TRAVEL INDUSTRY GEARS UP FOR EU TRADE TALKS
5th February 2020 | Jane Peel, Chief Reporter
Last modified on February 9th, 2020
The Travel Association ABTA is stepping up its work on behalf of the industry to ensure its voice is heard in the post-Brexit trade talks.
ABTA has identified three priorities:
- ensuring sufficient mobility benefits for seasonal workers, such as ski chalet hosts and resort staff
- retaining reciprocal healthcare agreements
- getting a comprehensive air service agreement to protect flights
ABTA says the UK government also needs to open discussions with third countries, including Switzerland, around access for occasional coach services.
After leaving the EU last week, the UK is in a transition period until 31st December.
What happens from 1st January 2020 will be determined by the talks on the future relationship between the UK and the EU which are due to get under way soon.
“The UK has now entered a period of transition until at least the end of December 2020, while the UK and EU negotiate a future relationship,” Luke Petherbridge, ABTA’s Head of Public Affairs said.
“During this time nothing will change for travellers or travel businesses.
“The risk of no-deal may have subsided for now, but there is much work to be done to help shape the UK’s future relationship with the EU to protect our industry and ensure the public can continue to holiday and travel with the same rights and freedoms as they have today.”
There’s real concern within the ski industry about the effects of Brexit on its ability to post seasonal staff who are UK nationals to work in EU countries.
Ski tour operators and UK-based chalet companies will be relying on the negotiations to come up with a deal that will allow them to run their businesses successfully next winter.
While the UK was in the EU there was no need for work visas for seasonaires and there was limited bureaucracy.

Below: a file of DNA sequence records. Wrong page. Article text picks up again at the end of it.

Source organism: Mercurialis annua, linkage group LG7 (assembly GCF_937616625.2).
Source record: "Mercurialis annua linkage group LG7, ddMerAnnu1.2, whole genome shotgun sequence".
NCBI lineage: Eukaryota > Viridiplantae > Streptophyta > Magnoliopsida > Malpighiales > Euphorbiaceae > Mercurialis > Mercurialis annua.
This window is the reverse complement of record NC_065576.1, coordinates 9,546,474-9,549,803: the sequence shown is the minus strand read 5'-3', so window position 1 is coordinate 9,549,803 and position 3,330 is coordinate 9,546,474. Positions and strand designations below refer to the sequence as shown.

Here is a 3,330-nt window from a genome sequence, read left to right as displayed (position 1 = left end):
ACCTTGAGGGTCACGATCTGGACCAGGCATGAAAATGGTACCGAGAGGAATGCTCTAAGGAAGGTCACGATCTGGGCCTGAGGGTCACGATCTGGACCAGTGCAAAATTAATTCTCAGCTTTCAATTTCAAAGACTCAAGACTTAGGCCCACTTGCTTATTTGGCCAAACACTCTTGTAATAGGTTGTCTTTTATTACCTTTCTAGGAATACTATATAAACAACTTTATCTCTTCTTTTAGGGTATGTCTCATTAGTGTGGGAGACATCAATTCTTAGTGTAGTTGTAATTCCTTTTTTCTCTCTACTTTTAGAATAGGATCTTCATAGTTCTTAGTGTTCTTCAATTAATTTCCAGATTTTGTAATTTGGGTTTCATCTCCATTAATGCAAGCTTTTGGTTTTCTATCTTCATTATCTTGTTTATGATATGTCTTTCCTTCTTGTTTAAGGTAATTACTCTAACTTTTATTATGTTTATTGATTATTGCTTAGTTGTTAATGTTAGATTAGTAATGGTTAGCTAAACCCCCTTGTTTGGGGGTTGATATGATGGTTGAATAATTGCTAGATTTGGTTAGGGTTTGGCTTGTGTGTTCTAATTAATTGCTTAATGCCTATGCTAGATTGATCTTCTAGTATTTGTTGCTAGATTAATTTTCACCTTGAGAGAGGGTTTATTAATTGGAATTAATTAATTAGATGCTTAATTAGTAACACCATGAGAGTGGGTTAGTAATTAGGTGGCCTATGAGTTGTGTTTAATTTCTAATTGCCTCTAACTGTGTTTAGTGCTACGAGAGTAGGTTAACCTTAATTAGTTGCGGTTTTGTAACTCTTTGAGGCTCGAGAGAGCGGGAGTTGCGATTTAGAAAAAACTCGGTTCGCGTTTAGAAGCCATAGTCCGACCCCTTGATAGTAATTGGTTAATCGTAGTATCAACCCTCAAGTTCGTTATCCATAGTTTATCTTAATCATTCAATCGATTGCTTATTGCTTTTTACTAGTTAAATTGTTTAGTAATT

The EU has already warned that any firm deal is unlikely by the end of December, while the UK has ruled out seeking an extension to the transition period.
It means continued uncertainty for ski firms planning ahead for next season.
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The organisation Seasonal Businesses in Travel (SBiT), which represents many UK ski companies, is working closely with ABTA to ensure the issues facing seasonal British businesses operating in the EU are fully represented in the negotiations.
“We are aware that the job cuts that have happened so far will have disproportionately affected young people and their future opportunities,” said SBiT spokeswoman and Skiworld Sales & Marketing Director, Diane Palumbo.
“We are working hard to protect these jobs and to preserve the choice and range of holidays offered by British companies which are so loved by British skiers.”
There’s also a big question mark over arrangements for reciprocal health care.
The European Health Insurance Card (EHIC) remains valid during the transition period.
It means that if you fall ill or have an accident while skiing, the cost of your treatment in state-run hospitals will be largely* covered if you have an EHIC.
The EHIC is valid in any EU country plus Switzerland, Norway, Iceland and Liechtenstein.
The UK government has said it is “seeking agreements with countries on health care arrangements for UK nationals”.
Again, if there’s no agreement, you won’t be able to rely on your EHIC card after 31st December.
*The EHIC does not cover 100% of your state-run hospital costs, and medical facilities in ski resorts are private so you also need to take out your own insurance.